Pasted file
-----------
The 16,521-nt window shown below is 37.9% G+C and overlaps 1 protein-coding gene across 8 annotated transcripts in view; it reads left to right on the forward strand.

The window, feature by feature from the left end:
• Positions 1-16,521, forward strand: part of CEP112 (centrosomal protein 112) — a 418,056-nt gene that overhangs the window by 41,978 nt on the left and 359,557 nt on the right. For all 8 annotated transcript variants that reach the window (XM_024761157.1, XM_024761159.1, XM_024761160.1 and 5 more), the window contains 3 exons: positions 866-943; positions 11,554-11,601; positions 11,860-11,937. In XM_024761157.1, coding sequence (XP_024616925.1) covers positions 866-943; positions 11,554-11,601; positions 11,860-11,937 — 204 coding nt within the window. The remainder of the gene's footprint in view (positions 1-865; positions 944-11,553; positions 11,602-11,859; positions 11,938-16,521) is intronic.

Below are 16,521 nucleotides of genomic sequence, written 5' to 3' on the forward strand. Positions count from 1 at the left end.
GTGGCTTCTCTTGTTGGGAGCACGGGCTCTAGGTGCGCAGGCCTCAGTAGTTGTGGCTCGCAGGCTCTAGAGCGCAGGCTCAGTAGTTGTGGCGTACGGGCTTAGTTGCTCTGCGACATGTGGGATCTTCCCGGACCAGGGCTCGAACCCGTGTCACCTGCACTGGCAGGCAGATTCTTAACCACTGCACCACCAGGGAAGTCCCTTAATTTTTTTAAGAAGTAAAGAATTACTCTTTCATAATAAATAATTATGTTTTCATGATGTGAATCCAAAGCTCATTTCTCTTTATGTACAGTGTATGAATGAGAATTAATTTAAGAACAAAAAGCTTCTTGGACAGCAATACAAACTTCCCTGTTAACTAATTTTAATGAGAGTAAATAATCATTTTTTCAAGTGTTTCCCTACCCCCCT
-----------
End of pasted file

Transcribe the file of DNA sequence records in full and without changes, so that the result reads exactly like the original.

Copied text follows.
The 16,521-nt window shown below is 37.9% G+C and overlaps 1 protein-coding gene across 8 annotated transcripts in view; it reads left to right on the forward strand.

The window, feature by feature from the left end:
• Positions 1-16,521, forward strand: part of CEP112 (centrosomal protein 112) — a 418,056-nt gene that overhangs the window by 41,978 nt on the left and 359,557 nt on the right. For all 8 annotated transcript variants that reach the window (XM_024761157.1, XM_024761159.1, XM_024761160.1 and 5 more), the window contains 3 exons: positions 866-943; positions 11,554-11,601; positions 11,860-11,937. In XM_024761157.1, coding sequence (XP_024616925.1) covers positions 866-943; positions 11,554-11,601; positions 11,860-11,937 — 204 coding nt within the window. The remainder of the gene's footprint in view (positions 1-865; positions 944-11,553; positions 11,602-11,859; positions 11,938-16,521) is intronic.

Below are 16,521 nucleotides of genomic sequence, written 5' to 3' on the forward strand. Positions count from 1 at the left end.
GTGGCTTCTCTTGTTGGGAGCACGGGCTCTAGGTGCGCAGGCCTCAGTAGTTGTGGCTCGCAGGCTCTAGAGCGCAGGCTCAGTAGTTGTGGCGTACGGGCTTAGTTGCTCTGCGACATGTGGGATCTTCCCGGACCAGGGCTCGAACCCGTGTCACCTGCACTGGCAGGCAGATTCTTAACCACTGCACCACCAGGGAAGTCCCTTAATTTTTTTAAGAAGTAAAGAATTACTCTTTCATAATAAATAATTATGTTTTCATGATGTGAATCCAAAGCTCATTTCTCTTTATGTACAGTGTATGAATGAGAATTAATTTAAGAACAAAAAGCTTCTTGGACAGCAATACAAACTTCCCTGTTAACTAATTTTAATGAGAGTAAATAATCATTTTTTCAAGTGTTTCCCTACCCCCCT